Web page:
I’ve received a lot of great feedback and commentary on my post earlier this week, “Death to Profit Per Partner,” none of it better than from my friend Toby Brown of 3 Geeks and a Law Blog. In a post at 3 Geeks this morning, Toby channeled the spirit of Weekend Update in challenging some of the premises and conclusions of my post. Here’s a sampling:

Although [Jordan] makes many arguments for why and how PPP might be a negative force, he misses the main point of why PPP or any other law firm profit metric exists. They exist to drive behavior. Firms need their partners to behave in profitable ways and need to set clear expectations of what those ways are. Without a clear expectation, firms can fully expect partners to perform in whatever way enhances their self interest, regardless of its impact of the economic health of the firm.

Giving Jordan credit, currently firms seem to only have the goal of improved profits (however they might be defined). I am in complete agreement that for firms to be successful for the long haul, they need a better goal: something like being the best and most cost effective at addressing their clients’ legal needs. Focusing on client needs does lead to success. But then we still need to define success. And ‘profitable’ needs to be part of that definition.

The fact that a given PPP number is not a true mean or median is beside the point. The real point is whether profits are healthy. PPP is actually a fiction, like most profit methodologies. However, without having profit be part of ‘success’, then a firm risks going out of business and ending its ability to be the best at addressing client legal needs.

Toby invited me to respond, and I gave it my best Jane Curtin. I recommend you click over to Toby’s post to read his entire argument and the ensuing dialogue. But here’s essentially what I had to say:

I disagree with the contention that the main point of why PPP (or any other law firm profit metric) exists is to drive behaviour. The main point of a profit metric is to measure profits. That’s what it’s there for. A law firm has many tools to shape behaviour, some of them explicit (compensation and bonus systems, for example) and some implicit (cultural expectations and peer pressures). But in almost every case, a law firm uses only one method (PPP) to tell itself and others whether and what to extent it’s healthy. The choice of profit metric does have a distant, secondary influence over behaviour (more on the relationship between the two below), but that’s not primarily why it’s there. [do_widget id=”text-7″ title=false]

It’s entirely correct to say, as Toby does, that “[f]irms need their partners to behave in profitable ways and need to set clear expectations of what those ways are.” But we diverge at the sentence following: “Without a clear expectation, firms can fully expect partners to perform in whatever way enhances their self interest, regardless of its impact of the economic health of the firm.” I would argue that in fact, that’s exactly the situation we have now: partners do act in their self-interest, aggressively so, and firms’ current choice of PPP as their profitability metric directly encourages this.

PPP is a profitability measure based on the interests of partners, not on the interests of the firm. When it comes to PPP, the profit metric does not drive partners’ behaviour and priorities; in an unhappy twist, it’s partners’ behaviour and priorities that have driven the choice of this metric.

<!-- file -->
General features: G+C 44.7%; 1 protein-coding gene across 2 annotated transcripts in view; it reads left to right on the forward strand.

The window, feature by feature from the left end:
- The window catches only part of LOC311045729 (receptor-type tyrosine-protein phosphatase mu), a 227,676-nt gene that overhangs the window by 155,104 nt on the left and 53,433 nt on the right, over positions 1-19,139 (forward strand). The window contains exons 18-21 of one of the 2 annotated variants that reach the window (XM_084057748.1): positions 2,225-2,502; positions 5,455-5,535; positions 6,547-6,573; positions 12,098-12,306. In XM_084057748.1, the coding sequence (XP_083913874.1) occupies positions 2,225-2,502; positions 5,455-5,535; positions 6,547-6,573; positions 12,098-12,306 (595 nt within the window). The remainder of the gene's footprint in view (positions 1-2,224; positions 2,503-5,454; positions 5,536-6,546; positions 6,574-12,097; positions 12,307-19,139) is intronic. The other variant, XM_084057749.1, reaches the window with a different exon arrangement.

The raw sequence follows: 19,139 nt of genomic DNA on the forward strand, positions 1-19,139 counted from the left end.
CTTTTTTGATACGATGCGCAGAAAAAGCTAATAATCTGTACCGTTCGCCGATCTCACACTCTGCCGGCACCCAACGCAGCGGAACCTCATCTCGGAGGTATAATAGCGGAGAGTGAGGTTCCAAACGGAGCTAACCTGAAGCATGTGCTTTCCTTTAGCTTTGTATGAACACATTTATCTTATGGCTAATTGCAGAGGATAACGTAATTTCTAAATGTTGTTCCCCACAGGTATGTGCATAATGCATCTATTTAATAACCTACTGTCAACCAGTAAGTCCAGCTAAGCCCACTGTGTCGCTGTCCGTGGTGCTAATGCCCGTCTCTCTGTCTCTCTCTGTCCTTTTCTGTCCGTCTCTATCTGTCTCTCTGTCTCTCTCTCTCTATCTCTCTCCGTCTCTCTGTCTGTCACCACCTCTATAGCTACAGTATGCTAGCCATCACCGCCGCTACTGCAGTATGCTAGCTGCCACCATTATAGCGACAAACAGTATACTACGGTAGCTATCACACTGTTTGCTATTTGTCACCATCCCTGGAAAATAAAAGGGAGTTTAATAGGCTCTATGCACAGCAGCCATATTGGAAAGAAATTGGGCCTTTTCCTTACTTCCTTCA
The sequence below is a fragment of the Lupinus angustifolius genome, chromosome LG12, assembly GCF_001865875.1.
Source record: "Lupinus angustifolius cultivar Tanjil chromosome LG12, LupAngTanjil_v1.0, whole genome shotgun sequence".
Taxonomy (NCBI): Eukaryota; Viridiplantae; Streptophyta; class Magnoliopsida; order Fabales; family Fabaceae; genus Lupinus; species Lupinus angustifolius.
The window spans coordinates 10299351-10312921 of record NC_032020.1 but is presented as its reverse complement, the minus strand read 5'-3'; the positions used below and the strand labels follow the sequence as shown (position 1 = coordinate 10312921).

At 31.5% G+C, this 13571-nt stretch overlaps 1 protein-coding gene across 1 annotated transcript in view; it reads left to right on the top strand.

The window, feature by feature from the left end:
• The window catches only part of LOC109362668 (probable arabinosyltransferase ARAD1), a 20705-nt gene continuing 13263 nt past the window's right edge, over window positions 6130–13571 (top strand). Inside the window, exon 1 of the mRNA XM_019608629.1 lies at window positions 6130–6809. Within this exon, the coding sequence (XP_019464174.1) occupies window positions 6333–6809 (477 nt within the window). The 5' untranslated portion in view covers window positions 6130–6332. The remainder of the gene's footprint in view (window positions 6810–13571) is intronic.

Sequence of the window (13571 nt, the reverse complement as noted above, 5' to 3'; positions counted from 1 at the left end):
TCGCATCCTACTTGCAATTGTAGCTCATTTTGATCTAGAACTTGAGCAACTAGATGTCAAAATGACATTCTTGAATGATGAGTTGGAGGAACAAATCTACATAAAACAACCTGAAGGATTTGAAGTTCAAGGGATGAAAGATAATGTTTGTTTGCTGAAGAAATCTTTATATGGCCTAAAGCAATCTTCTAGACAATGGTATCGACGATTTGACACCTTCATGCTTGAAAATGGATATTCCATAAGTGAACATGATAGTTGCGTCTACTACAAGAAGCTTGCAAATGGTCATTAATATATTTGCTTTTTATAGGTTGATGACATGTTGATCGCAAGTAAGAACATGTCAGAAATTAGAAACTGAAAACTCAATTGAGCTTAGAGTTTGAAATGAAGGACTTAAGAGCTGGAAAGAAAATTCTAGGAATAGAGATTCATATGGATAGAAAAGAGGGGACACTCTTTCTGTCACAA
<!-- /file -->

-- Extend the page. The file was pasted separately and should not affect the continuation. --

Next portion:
There’s no question that profit does need to be somewhere in our definition of the “success” of a law firm (unless you’re running a non-profit enterprise, which very few lawyers are). Whether profit is higher or lower on the list of success attributes will vary from firm to firm. But the main point of my original post was that it can’t be the sole criterion. More importantly, though: if we do use “profit,” we can’t define it as “individual partner profit,” because that will only maximize the natural human tendency to look out for oneself above all else. “Firm profitability” is the only sustainable and sensible way to frame the question of the legal enterprise’s financial success.

Now, this leads us to a critical point, as framed by Toby: “There is a need for a real debate over which profit methodologies do make sense for law firms.” I am assuredly not an economist, and I can’t speak with any authority as to what the best methods might be. But I do strongly believe this: calculating profit using volume of lawyers as a denominator is not only self-defeating, it’s also on the verge of obsolescence. This applies not just to PPP, but also to its current popular rival metric, RPL (Revenue Per Lawyer). It doesn’t matter if we’re talking about partners, associates, or both: “Lawyers” will soon be a mostly irrelevant factor in the equation.

Law firms in the future will employ far fewer lawyers, and include far fewer partners, than they have in the past. More legal work (and much more quasi-legal or fully clerical work currently billed by lawyers) will be routed to systems, software, para-professionals, temps, and LPOs. For a perfect example of this trend, look at Winn Solicitors in the UK: a hugely successful firm, £10 million in annual profits, loads of non-lawyer and para-lawyer staff, and essentially just one partner. Measured by PPP, this car accident law firm is about 10 times as profitable as Cravath or Skadden. No offence intended to Winn, but do we really think it’s 10 times better a firm?